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A 28-year-old nonsmoking woman was referred to the pulmonary clinic for further evaluation of shortness of breath with exertion. She had slowly progressing dyspnea over the past year and general fatigue. She did not report a history of xerostomia, keratoconjunctivitis sicca, pleural effusions, pneumothoraces, seizure, cognitive impairment, recurrent sinopulmonary infections, or previous autoimmune disease diagnosis and had no relevant family history of lung disease. Her physical examination findings were unremarkable and there was no evidence of cutaneous lesions. A high-resolution computed tomographic (CT) scan of her chest revealed diffuse thin-walled pulmonary cysts without nodules, parenchymal changes, or lymphadenopathy (Figure). Imaging of her abdomen did not show kidney lesions or abdominal masses. The patient’s serum vascular endothelial growth factor D (VEGF-D) level was elevated at 1300 pg/mL (reference range, <600 pg/mL).
High-resolution computed tomography scan of the chest showing numerous, diffuse, thin-walled lung cysts surrounded by normal-appearing lung parenchyma. There is no mediastinal or hilar adenopathy.
The VEGF-D level is nonspecific and the patient should undergo further evaluation with a lung biopsy.
The VEGF-D level is supportive of a diagnosis of pulmonary Langerhans cell histiocytosis.
The VEGF-D level is supportive of a diagnosis of lymphangioleiomyomatosis.
The VEGF-D level indicates that the patient should undergo folliculin gene test for Birt-Hogg-Dubé syndrome.
C. The VEGF-D level is supportive of a diagnosis of lymphangioleiomyomatosis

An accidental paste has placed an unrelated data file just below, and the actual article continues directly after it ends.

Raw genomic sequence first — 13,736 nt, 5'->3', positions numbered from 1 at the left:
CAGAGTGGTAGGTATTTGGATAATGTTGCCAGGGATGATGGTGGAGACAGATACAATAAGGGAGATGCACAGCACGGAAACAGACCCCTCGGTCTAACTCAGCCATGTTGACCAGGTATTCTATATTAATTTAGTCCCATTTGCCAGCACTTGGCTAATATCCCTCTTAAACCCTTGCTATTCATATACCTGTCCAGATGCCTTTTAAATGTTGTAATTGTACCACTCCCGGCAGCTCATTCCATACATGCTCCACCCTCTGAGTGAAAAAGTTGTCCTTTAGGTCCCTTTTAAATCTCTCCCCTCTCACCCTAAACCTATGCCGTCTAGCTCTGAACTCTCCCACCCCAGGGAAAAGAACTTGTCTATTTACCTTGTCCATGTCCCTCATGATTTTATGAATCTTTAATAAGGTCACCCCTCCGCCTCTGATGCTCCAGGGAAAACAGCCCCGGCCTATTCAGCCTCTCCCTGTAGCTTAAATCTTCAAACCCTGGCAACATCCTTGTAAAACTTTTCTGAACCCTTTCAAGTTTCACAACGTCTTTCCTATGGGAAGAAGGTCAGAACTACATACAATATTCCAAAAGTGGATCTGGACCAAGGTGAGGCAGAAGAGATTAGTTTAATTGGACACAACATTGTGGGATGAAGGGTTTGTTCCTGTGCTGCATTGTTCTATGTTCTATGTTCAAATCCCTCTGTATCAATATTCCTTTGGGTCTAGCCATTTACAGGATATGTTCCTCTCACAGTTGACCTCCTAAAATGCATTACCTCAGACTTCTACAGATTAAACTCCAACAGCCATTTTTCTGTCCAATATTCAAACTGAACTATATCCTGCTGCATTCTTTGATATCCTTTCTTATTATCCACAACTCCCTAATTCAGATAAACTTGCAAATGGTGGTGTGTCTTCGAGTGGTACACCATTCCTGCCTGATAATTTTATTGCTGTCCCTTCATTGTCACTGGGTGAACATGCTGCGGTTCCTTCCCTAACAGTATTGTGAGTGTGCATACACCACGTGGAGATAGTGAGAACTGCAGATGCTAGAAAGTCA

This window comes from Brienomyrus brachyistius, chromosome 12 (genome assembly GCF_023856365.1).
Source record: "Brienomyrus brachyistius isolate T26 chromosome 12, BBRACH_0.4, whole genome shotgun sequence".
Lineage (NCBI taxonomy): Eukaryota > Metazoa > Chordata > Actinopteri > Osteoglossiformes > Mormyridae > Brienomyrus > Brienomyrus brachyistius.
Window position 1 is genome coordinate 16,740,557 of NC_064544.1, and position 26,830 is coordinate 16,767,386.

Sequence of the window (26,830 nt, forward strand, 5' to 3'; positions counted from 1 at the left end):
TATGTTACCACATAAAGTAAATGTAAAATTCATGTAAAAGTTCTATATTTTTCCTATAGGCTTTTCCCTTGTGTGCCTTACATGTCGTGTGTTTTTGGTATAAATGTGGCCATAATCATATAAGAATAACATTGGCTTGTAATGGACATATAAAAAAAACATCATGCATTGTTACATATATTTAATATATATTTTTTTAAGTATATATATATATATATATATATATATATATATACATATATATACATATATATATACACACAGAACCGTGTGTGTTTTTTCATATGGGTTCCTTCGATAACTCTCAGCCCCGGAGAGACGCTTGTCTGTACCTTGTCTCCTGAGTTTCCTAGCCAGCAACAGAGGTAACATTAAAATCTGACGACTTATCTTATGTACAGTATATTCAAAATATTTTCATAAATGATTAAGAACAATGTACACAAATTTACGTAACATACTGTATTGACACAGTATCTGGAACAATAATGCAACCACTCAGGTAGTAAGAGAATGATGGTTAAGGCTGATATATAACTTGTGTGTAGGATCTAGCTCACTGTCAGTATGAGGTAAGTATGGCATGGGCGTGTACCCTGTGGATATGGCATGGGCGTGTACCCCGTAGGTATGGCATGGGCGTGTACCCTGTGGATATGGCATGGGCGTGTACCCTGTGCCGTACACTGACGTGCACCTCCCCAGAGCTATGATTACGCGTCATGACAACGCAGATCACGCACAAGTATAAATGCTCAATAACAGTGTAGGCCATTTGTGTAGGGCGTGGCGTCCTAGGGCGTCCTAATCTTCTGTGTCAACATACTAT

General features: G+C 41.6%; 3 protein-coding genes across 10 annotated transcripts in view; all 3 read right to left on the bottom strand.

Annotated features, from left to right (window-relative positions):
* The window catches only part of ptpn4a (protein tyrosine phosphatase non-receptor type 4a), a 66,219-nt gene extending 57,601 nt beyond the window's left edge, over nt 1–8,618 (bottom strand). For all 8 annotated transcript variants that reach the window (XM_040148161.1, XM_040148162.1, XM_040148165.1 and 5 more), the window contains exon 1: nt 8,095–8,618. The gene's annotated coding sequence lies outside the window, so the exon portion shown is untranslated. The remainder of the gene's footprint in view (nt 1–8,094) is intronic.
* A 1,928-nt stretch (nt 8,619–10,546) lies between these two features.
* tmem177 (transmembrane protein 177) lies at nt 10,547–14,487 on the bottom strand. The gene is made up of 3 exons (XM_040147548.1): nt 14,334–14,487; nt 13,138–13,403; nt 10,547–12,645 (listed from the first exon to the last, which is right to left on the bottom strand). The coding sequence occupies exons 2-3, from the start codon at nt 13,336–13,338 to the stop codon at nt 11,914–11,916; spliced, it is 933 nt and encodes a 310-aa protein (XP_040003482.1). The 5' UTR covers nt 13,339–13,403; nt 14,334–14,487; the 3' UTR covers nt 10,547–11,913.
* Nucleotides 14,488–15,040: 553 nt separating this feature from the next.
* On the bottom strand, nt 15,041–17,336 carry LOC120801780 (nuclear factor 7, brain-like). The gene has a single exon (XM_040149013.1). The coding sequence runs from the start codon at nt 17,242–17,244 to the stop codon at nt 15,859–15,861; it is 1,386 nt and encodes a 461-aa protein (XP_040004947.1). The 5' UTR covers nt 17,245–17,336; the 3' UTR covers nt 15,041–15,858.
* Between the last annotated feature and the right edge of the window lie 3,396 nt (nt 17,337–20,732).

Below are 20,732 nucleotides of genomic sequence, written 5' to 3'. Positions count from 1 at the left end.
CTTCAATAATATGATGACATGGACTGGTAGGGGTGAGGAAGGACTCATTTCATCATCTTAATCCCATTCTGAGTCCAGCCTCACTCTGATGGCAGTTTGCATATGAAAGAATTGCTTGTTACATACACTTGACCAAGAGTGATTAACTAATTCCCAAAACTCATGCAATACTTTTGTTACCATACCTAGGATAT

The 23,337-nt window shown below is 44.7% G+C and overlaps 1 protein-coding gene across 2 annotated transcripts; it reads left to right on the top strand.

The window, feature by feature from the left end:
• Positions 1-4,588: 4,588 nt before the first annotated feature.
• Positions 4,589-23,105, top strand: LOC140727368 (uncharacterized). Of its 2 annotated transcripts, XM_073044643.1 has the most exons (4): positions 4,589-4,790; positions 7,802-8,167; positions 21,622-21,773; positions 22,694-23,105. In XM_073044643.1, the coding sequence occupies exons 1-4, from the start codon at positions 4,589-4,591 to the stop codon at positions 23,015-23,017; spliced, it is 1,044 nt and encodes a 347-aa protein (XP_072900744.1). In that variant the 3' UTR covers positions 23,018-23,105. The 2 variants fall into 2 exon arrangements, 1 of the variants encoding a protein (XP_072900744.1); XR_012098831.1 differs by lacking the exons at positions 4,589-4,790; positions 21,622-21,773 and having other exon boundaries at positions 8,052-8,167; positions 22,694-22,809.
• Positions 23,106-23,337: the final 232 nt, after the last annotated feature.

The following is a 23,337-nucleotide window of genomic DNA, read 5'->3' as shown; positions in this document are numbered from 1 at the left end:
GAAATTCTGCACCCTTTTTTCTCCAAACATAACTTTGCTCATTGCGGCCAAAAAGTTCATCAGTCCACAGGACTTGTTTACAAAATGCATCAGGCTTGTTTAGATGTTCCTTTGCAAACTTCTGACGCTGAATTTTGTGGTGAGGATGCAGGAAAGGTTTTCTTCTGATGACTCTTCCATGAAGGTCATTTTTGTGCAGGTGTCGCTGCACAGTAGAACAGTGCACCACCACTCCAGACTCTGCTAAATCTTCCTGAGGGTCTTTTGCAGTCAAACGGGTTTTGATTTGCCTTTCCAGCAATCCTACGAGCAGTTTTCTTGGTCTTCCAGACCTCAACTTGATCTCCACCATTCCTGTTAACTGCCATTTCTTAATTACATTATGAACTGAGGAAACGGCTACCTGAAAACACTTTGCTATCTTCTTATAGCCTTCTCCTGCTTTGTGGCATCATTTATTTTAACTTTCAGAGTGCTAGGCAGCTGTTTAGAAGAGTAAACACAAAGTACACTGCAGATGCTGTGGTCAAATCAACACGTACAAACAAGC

Pulmonary cysts are characteristic of different diseases that include, but are not limited to, Langerhans cell histiocytosis, lymphangioleiomyomatosis (LAM), and Birt-Hogg-Dubé syndrome. Pulmonary Langerhans cell histiocytosis is a rare lung disease characterized by accumulation of Langerhans cells in small airways and is usually seen in young adult smokers.1 High-resolution CT images commonly demonstrate nodules and upper and middle lobe cysts that may progress to a thick, irregular-walled, bizarre-shaped appearance.1 Birt-Hogg-Dubé is an autosomal dominant syndrome characterized by multiple irregular lung cysts commonly found in the peripheral lung zones at the lung bases and along the mediastinum, and it is associated with cutaneous fibrofolliculomas, spontaneous pneumothorax, and kidney cancer.1 LAM is a rare disease that predominantly affects women of childbearing age, with a prevalence of approximately 3 to 8 cases per million women.2 LAM may occur sporadically or in association with tuberous sclerosis complex.2 A diagnosis of LAM can be confidently made with characteristic high-resolution CT image findings of diffuse thin-walled pulmonary cysts surrounded by normal lung parenchyma and 1 of the following: renal angiomyolipomas, chylous effusions, lymphangioleiomyomas, or a diagnosis of tuberous sclerosis complex.3 In the absence of these other findings, a lung biopsy may be required to differentiate the symptoms from other cystic lung diseases. More recently, serum VEGF-D testing has emerged as a noninvasive means of confirming the diagnosis in a subset of patients with cystic lung disease in whom the level is documented to be elevated.4
VEGF is an angiogenic growth factor that is usually produced by malignant cells. A member of the VEGF family is VEGF-D, a ligand for lymphatic growth factor VEGF receptors (VEGFR), specifically VEGFR-2 (fetal liver kinase 1) and VEGFR-3 (fms-like tyrosine kinase 4).5 Activation of VEGFR-3 can promote lymphatic formation and spread of malignant tumor cells through the lymphatic system to the lymph nodes.6